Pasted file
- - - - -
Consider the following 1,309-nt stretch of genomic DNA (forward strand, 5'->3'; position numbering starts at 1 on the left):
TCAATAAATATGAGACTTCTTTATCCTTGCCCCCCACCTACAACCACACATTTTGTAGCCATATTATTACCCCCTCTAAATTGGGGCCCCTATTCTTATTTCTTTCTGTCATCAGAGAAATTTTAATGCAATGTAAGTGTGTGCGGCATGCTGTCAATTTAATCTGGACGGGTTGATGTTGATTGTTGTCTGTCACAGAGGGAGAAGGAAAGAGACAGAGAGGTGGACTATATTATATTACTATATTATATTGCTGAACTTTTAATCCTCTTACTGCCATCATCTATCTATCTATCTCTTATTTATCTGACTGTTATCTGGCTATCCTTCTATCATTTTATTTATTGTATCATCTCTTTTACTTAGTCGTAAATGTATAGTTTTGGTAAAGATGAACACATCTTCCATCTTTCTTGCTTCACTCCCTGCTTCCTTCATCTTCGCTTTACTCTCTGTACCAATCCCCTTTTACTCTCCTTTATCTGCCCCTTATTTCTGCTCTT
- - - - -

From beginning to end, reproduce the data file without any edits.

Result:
Consider the following 1,309-nt stretch of genomic DNA (forward strand, 5'->3'; position numbering starts at 1 on the left):
TCAATAAATATGAGACTTCTTTATCCTTGCCCCCCACCTACAACCACACATTTTGTAGCCATATTATTACCCCCTCTAAATTGGGGCCCCTATTCTTATTTCTTTCTGTCATCAGAGAAATTTTAATGCAATGTAAGTGTGTGCGGCATGCTGTCAATTTAATCTGGACGGGTTGATGTTGATTGTTGTCTGTCACAGAGGGAGAAGGAAAGAGACAGAGAGGTGGACTATATTATATTACTATATTATATTGCTGAACTTTTAATCCTCTTACTGCCATCATCTATCTATCTATCTCTTATTTATCTGACTGTTATCTGGCTATCCTTCTATCATTTTATTTATTGTATCATCTCTTTTACTTAGTCGTAAATGTATAGTTTTGGTAAAGATGAACACATCTTCCATCTTTCTTGCTTCACTCCCTGCTTCCTTCATCTTCGCTTTACTCTCTGTACCAATCCCCTTTTACTCTCCTTTATCTGCCCCTTATTTCTGCTCTT